New figures from the Dane County Medical Examiner’s Office indicate 714 people have lost their lives from suicide or drug overdose in Dane County since 2016.
The figures are from January 2016 up through August 2019, with 84 percent of the overdoses occurring as a result of opiates. That compares to 133 people who died as a result of a traffic crash in Dane County since 2016.
“Suicides and overdoses are far and away the leading causes of unnecessary death in this county. They’re affecting all ages, community, races and genders, and it is imperative this community come together and put our energy and resources into solutions,” County Executive Joe Parisi said. “Over 700 people have died unnecessarily in just a few years. Hundreds of others are having close calls and remain with us thanks to the quick thinking and use of Narcan and important treatment efforts.”
Parisi made the announcement Thursday, Nov. 21, during a training at Dane County Human Services South Madison Office, 2306 S. Park St., where dozens of county employees who work in the community are being provided Narcan and training on how to give it to someone experiencing an overdose emergency.
In the past couple of weeks, more than 150 employees of Dane County Human Services have been given doses of Narcan and trained on administering this opiate counter-acting treatment.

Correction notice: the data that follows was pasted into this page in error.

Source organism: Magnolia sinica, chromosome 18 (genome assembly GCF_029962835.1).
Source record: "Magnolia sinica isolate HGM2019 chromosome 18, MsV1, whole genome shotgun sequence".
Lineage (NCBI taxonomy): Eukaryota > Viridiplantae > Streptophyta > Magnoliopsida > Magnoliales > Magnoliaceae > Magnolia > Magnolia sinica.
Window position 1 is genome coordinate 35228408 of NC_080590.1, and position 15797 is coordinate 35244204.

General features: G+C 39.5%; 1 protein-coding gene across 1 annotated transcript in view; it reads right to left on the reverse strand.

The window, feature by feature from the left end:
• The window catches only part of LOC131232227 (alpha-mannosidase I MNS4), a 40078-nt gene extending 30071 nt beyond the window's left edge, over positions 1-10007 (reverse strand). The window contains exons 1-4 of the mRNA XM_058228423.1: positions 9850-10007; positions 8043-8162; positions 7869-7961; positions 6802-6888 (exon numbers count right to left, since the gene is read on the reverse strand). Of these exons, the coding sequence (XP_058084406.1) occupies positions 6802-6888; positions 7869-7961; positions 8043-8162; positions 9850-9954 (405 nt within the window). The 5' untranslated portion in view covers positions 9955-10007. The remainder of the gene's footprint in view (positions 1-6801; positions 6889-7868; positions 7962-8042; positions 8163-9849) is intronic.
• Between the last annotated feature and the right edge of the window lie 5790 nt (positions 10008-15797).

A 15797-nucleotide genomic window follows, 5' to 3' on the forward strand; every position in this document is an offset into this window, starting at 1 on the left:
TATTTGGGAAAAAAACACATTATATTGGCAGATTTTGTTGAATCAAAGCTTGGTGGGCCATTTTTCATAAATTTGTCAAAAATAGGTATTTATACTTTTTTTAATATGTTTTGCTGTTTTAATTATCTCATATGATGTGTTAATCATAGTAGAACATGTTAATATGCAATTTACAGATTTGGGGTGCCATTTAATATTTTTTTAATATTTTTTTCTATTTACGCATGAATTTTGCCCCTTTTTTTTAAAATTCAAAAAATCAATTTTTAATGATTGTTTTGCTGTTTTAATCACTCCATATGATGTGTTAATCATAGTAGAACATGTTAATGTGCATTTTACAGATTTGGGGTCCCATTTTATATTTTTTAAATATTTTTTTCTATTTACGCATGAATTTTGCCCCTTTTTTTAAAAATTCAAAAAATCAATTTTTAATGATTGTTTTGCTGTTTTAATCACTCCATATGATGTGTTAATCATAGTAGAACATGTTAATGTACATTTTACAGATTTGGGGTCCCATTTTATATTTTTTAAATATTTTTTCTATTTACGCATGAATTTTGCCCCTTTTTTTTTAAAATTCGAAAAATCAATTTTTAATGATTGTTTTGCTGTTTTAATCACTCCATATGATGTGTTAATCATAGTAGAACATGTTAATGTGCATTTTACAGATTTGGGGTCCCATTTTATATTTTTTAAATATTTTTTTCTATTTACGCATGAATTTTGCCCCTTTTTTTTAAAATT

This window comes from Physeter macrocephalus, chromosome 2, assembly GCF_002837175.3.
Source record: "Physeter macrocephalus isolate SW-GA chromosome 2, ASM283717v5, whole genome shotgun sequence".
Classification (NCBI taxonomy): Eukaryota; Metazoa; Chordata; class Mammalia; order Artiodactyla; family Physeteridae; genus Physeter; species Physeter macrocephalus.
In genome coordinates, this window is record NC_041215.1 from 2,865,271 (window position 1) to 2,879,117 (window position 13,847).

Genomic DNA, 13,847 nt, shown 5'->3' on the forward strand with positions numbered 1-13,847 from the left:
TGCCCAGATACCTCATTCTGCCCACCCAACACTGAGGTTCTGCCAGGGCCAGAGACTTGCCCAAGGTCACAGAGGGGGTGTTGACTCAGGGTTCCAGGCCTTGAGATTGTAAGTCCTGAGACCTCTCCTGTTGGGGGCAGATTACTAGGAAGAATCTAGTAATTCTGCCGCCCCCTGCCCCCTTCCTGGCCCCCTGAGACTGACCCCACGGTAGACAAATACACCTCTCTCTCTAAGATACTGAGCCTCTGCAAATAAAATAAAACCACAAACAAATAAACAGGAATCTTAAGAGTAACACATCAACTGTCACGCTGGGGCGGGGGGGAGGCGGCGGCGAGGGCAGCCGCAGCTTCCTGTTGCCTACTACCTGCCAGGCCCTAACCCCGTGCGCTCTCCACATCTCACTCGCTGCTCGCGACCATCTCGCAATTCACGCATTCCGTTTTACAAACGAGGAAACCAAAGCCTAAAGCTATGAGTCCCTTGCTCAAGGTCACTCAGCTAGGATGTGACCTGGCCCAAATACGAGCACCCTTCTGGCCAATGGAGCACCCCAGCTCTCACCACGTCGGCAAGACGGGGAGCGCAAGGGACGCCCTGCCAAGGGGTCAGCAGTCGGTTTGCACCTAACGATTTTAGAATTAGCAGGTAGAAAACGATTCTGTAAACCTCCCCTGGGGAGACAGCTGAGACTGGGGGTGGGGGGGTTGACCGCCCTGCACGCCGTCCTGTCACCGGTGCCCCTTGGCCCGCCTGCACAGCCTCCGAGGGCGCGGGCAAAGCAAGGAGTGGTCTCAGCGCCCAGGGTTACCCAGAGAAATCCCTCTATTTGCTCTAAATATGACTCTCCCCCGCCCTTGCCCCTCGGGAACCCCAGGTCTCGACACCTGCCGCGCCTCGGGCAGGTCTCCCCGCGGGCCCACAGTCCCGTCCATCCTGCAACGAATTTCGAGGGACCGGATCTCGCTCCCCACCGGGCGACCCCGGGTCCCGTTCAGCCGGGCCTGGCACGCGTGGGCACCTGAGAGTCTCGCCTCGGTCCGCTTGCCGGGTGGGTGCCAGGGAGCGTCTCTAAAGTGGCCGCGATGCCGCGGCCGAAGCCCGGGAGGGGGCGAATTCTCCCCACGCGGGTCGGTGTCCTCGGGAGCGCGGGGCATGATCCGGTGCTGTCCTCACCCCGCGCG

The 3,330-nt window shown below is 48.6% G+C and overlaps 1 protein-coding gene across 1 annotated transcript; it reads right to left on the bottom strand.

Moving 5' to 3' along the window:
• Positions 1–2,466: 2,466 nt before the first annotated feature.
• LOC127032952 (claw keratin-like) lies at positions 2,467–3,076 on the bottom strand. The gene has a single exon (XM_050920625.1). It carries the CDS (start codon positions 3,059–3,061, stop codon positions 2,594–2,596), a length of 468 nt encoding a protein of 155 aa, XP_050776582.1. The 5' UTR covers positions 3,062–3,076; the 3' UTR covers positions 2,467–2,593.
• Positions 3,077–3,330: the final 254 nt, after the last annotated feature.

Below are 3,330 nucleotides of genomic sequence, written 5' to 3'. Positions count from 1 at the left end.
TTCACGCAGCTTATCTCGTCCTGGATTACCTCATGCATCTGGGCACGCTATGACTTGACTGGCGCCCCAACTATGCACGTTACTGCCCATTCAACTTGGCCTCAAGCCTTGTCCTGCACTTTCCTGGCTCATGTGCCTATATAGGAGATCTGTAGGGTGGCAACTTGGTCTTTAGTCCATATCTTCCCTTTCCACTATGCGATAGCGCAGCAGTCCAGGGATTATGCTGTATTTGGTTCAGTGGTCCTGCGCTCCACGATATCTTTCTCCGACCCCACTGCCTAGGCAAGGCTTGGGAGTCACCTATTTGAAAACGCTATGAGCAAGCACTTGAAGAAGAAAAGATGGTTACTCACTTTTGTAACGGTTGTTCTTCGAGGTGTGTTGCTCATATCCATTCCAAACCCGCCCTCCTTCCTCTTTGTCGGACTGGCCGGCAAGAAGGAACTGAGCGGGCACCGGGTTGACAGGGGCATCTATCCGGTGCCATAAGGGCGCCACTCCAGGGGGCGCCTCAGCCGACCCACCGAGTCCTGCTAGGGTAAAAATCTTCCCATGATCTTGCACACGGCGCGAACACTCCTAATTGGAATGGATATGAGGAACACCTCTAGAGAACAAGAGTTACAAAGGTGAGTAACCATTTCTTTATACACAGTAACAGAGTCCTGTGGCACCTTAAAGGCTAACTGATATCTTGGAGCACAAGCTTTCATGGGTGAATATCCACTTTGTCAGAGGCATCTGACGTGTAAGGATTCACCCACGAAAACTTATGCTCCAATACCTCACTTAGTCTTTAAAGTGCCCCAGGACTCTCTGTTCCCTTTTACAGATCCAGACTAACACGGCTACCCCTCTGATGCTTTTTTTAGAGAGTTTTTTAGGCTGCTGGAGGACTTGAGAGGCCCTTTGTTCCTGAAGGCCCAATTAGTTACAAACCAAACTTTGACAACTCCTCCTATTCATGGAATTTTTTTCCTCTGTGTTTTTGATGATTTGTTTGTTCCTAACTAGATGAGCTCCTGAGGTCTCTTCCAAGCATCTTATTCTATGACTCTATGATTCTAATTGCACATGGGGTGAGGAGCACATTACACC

“Our human services workers are on the front lines every day, working directly with families in homes and neighborhoods across the community,” said Shawn Tessman, human services department director.
Since 2016, the county has reported 441 deaths from overdoses. Of these, 372 involved opiates.
Another 273 people took their own lives via suicide.
Meanwhile, new numbers from Dane County Emergency Medical Services (EMS) show ambulances across the county have responded to 526 overdose calls this year. Similar to the fatalities, the vast majority involve opiate usage in which Narcan is used in resuscitative efforts.
To confront these trends, the county executive’s budget for 2020 adds more than $2.2 million in new mental health and addiction resources for schools and community centers. The budget includes funding to establish the new C.J. Tubbs Fund for Hope, Healing, and Recovery – named after the son of Dane County Emergency Management director Charles Tubbs who died this summer from an accidental overdose.
In partnership with the Safe Communities Coalition, Dane County is also creating a new End Deaths by Despair Coalition, to bring a dedicated team together to focus on the best strategies to raise awareness and reduce the prevalence of suicide.